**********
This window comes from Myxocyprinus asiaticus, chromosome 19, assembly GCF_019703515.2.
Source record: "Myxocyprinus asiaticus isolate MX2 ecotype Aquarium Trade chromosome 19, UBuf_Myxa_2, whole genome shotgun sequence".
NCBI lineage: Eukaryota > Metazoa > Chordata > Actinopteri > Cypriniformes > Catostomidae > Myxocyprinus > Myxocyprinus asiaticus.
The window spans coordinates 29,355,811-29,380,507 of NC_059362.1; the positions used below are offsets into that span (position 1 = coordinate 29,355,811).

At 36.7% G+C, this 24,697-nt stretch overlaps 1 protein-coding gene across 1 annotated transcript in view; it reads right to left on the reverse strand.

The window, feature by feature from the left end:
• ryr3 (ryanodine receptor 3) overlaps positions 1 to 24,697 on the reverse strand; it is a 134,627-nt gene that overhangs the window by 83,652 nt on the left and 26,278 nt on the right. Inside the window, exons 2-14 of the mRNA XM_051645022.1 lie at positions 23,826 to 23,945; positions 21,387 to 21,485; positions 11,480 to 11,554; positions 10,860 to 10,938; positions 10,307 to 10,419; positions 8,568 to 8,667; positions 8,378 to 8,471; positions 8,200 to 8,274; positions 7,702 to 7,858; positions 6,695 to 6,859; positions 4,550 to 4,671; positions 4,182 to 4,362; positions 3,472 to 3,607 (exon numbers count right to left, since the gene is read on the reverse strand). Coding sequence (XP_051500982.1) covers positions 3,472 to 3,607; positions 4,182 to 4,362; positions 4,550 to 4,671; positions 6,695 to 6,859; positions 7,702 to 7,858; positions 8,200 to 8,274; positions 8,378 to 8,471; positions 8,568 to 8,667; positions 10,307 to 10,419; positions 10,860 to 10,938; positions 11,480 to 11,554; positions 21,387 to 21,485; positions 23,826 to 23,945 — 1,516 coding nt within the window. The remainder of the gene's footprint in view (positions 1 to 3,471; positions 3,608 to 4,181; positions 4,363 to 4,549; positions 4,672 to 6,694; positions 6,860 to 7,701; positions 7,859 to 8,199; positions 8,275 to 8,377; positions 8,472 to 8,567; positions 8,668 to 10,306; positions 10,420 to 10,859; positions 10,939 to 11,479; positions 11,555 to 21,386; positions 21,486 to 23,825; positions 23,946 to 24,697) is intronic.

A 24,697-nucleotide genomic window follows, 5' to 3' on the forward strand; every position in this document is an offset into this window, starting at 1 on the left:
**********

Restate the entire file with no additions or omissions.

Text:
This window comes from Myxocyprinus asiaticus, chromosome 19, assembly GCF_019703515.2.
Source record: "Myxocyprinus asiaticus isolate MX2 ecotype Aquarium Trade chromosome 19, UBuf_Myxa_2, whole genome shotgun sequence".
NCBI lineage: Eukaryota > Metazoa > Chordata > Actinopteri > Cypriniformes > Catostomidae > Myxocyprinus > Myxocyprinus asiaticus.
The window spans coordinates 29,355,811-29,380,507 of NC_059362.1; the positions used below are offsets into that span (position 1 = coordinate 29,355,811).

At 36.7% G+C, this 24,697-nt stretch overlaps 1 protein-coding gene across 1 annotated transcript in view; it reads right to left on the reverse strand.

The window, feature by feature from the left end:
• ryr3 (ryanodine receptor 3) overlaps positions 1 to 24,697 on the reverse strand; it is a 134,627-nt gene that overhangs the window by 83,652 nt on the left and 26,278 nt on the right. Inside the window, exons 2-14 of the mRNA XM_051645022.1 lie at positions 23,826 to 23,945; positions 21,387 to 21,485; positions 11,480 to 11,554; positions 10,860 to 10,938; positions 10,307 to 10,419; positions 8,568 to 8,667; positions 8,378 to 8,471; positions 8,200 to 8,274; positions 7,702 to 7,858; positions 6,695 to 6,859; positions 4,550 to 4,671; positions 4,182 to 4,362; positions 3,472 to 3,607 (exon numbers count right to left, since the gene is read on the reverse strand). Coding sequence (XP_051500982.1) covers positions 3,472 to 3,607; positions 4,182 to 4,362; positions 4,550 to 4,671; positions 6,695 to 6,859; positions 7,702 to 7,858; positions 8,200 to 8,274; positions 8,378 to 8,471; positions 8,568 to 8,667; positions 10,307 to 10,419; positions 10,860 to 10,938; positions 11,480 to 11,554; positions 21,387 to 21,485; positions 23,826 to 23,945 — 1,516 coding nt within the window. The remainder of the gene's footprint in view (positions 1 to 3,471; positions 3,608 to 4,181; positions 4,363 to 4,549; positions 4,672 to 6,694; positions 6,860 to 7,701; positions 7,859 to 8,199; positions 8,275 to 8,377; positions 8,472 to 8,567; positions 8,668 to 10,306; positions 10,420 to 10,859; positions 10,939 to 11,479; positions 11,555 to 21,386; positions 21,486 to 23,825; positions 23,946 to 24,697) is intronic.

A 24,697-nucleotide genomic window follows, 5' to 3' on the forward strand; every position in this document is an offset into this window, starting at 1 on the left: